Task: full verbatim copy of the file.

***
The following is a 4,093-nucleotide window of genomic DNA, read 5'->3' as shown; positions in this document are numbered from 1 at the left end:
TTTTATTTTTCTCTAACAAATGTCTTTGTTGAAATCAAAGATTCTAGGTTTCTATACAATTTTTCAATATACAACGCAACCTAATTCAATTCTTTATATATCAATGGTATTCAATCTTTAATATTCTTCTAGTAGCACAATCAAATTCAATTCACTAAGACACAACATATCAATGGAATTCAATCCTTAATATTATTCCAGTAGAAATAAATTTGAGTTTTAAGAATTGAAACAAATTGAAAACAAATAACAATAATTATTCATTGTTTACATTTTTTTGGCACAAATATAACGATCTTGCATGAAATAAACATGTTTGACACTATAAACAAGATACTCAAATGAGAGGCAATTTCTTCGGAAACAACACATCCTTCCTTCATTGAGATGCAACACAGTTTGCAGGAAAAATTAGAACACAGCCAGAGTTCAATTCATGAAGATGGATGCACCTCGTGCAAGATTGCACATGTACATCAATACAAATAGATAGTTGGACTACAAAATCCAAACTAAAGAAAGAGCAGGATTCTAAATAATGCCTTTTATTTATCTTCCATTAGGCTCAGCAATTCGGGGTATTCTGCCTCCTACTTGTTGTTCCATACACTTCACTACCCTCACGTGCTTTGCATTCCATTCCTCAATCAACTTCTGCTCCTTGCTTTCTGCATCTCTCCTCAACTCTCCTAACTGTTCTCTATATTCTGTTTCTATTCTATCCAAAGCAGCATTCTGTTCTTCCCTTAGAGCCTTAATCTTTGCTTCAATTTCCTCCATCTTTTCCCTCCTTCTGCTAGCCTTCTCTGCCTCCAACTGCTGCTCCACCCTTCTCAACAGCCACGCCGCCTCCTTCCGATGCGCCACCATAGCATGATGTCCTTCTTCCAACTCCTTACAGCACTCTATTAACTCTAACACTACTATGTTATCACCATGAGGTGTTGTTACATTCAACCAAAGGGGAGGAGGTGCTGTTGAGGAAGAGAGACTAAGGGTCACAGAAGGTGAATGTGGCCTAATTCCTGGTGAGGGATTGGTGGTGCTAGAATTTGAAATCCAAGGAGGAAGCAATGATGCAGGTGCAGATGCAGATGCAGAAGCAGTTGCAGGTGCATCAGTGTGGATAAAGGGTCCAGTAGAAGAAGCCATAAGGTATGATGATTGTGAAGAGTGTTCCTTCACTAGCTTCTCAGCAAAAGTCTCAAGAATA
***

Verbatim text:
The following is a 4,093-nucleotide window of genomic DNA, read 5'->3' as shown; positions in this document are numbered from 1 at the left end:
TTTTATTTTTCTCTAACAAATGTCTTTGTTGAAATCAAAGATTCTAGGTTTCTATACAATTTTTCAATATACAACGCAACCTAATTCAATTCTTTATATATCAATGGTATTCAATCTTTAATATTCTTCTAGTAGCACAATCAAATTCAATTCACTAAGACACAACATATCAATGGAATTCAATCCTTAATATTATTCCAGTAGAAATAAATTTGAGTTTTAAGAATTGAAACAAATTGAAAACAAATAACAATAATTATTCATTGTTTACATTTTTTTGGCACAAATATAACGATCTTGCATGAAATAAACATGTTTGACACTATAAACAAGATACTCAAATGAGAGGCAATTTCTTCGGAAACAACACATCCTTCCTTCATTGAGATGCAACACAGTTTGCAGGAAAAATTAGAACACAGCCAGAGTTCAATTCATGAAGATGGATGCACCTCGTGCAAGATTGCACATGTACATCAATACAAATAGATAGTTGGACTACAAAATCCAAACTAAAGAAAGAGCAGGATTCTAAATAATGCCTTTTATTTATCTTCCATTAGGCTCAGCAATTCGGGGTATTCTGCCTCCTACTTGTTGTTCCATACACTTCACTACCCTCACGTGCTTTGCATTCCATTCCTCAATCAACTTCTGCTCCTTGCTTTCTGCATCTCTCCTCAACTCTCCTAACTGTTCTCTATATTCTGTTTCTATTCTATCCAAAGCAGCATTCTGTTCTTCCCTTAGAGCCTTAATCTTTGCTTCAATTTCCTCCATCTTTTCCCTCCTTCTGCTAGCCTTCTCTGCCTCCAACTGCTGCTCCACCCTTCTCAACAGCCACGCCGCCTCCTTCCGATGCGCCACCATAGCATGATGTCCTTCTTCCAACTCCTTACAGCACTCTATTAACTCTAACACTACTATGTTATCACCATGAGGTGTTGTTACATTCAACCAAAGGGGAGGAGGTGCTGTTGAGGAAGAGAGACTAAGGGTCACAGAAGGTGAATGTGGCCTAATTCCTGGTGAGGGATTGGTGGTGCTAGAATTTGAAATCCAAGGAGGAAGCAATGATGCAGGTGCAGATGCAGATGCAGAAGCAGTTGCAGGTGCATCAGTGTGGATAAAGGGTCCAGTAGAAGAAGCCATAAGGTATGATGATTGTGAAGAGTGTTCCTTCACTAGCTTCTCAGCAAAAGTCTCAAGAATA